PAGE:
Sustainable Rural Livelihood: A Case of Hiware Bazaar, Maharashtra, India

Sustainable Rural Livelihood: A Case of Hiware Bazaar, Maharashtra, India

Sushma Nayak (Symbiosis International (Deemed University), India), Shashikant Nehul (Symbiosis International (Deemed University), India) and Aishwarya Narayan (Symbiosis International (Deemed University), India)
DOI: 10.4018/978-1-5225-5739-5.ch005

Abstract

In the present day, when human beings have excessively exploited the natural resources, sustainable development has become a catchword for countries around the world. With respect to the rural scenario, diversion of watercourses and settled agriculture are deemed as tactical imperatives for sustainable livelihood. The present study focuses on a village, Hiware Bazar, situated in the Ahmednagar district of Maharashtra, India. The village is known for its livelihood status, which can be distinctly categorized into two phases, the period before 1991 and the period after 1991. In the first phase (before 1991), the village was marked by severe livelihood crisis owing to acute water scarcity. The second phase (after 1991) is known for livelihood improvement realized through community engagement and planned investment initiatives for watershed development and organic farming.
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Introduction

The principle of ‘sustainable development’ has been assuming significance in recent years, ever since its conception in the Brundtland Report titled “Our Common Future” released in 1987 by the World Commission for Environment and Development (WCED) (Vezzoli & Manzini, 2008). Sustainable development appreciates growth that is all-encompassing and environmentally nourishing to inhibit poverty and foster collective prosperity for the present-day population as well as future generations (Spring, 2015; Rigg, 2016). Correspondingly, countries across the globe are directing their efforts towards the end of judiciously managing resources for meeting the needs of the present by preserving the interests of posterity. For instance, water has a critical role in sustainable development and is allied to umpteen essential global problems, over and above a vastly diverse range of economic and human activities. Therefore, water security—access to sufficient quantities of water of suitable quality for sustaining human and ecosystem salubrity over a longer time horizon—is a sought-after goal for nations today.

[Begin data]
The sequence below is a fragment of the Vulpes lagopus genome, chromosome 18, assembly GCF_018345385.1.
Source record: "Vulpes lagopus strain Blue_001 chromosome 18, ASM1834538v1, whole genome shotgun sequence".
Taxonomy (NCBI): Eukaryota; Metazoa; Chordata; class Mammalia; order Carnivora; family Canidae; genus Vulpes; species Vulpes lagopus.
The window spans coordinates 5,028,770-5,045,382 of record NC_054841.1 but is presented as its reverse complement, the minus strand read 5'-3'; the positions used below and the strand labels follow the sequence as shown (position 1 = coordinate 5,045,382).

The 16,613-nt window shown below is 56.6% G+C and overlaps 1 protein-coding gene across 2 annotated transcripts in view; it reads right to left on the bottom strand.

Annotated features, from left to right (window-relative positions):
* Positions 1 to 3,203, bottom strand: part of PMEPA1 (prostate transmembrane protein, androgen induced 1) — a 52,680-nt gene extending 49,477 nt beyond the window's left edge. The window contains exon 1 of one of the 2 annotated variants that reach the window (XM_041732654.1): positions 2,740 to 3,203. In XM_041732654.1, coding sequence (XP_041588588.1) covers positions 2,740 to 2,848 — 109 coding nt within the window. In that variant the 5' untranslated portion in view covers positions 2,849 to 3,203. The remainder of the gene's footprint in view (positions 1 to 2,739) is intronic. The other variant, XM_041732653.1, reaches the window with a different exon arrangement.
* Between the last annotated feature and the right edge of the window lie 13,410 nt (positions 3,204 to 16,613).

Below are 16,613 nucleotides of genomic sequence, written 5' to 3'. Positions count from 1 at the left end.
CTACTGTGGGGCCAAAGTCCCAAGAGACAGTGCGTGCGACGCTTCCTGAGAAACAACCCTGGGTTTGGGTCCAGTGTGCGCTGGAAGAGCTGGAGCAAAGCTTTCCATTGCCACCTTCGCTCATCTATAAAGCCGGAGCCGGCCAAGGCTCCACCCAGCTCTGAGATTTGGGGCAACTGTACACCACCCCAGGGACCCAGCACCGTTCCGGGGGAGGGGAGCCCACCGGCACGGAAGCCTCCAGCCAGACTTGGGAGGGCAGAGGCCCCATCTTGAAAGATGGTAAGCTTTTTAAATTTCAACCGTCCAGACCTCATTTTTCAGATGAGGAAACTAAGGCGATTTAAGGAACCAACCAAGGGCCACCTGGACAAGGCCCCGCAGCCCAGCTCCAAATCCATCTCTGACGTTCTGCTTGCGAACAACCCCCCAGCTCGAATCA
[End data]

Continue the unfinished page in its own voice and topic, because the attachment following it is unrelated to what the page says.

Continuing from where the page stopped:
Sustainable development can be followed only if demographic advancements are in conformity with the uneven productive potential of the ecosystem. Such endeavors are attempted in urban as well as rural settings. In fact, ‘sustainable rural livelihood’ is gradually gaining center place in the discussions about rural development and environmental management on account of its implications for the socioeconomic and ecological viability of nations (Scoones, 1998). Such a livelihood can adapt to and recoup from stresses and shocks, uphold or augment its capacities and resources, without depleting the natural reserves (Chambers & Conway, 1992; Scoones, 1998).

The following are the major objectives of the present chapter:

  • 1.

    To examine and explore the concept of sustainable rural livelihood;

  • 2.

    To substantiate the linkages between water conservation and environmental sustainability in rural settings;

  • 3.

    To expound the potential and promise of organic farming systems for attaining ecologically sustainable pay-off;

  • 4.

    To consider the case of a rural commune—Hiware Bazar, situated in Ahmednagar district of Maharashtra, India—a model village known for its custom-built development program and sustainable livelihood that is committed to environmental conscientiousness and social cohesion through community participation and engagement;

  • 5.

    To assess how the village under consideration, once drought-prone and poverty-stricken with high unemployment rates, transformed itself to be recognized as a miracle village, through progressive initiatives such as adopting watershed development program for water conservation, and shifting to organic practices for retention and preservation of soil fertility;

  • 6.

    To evaluate the outcomes of sustainability initiatives in connection with the case considered and identify future pathways for further development.

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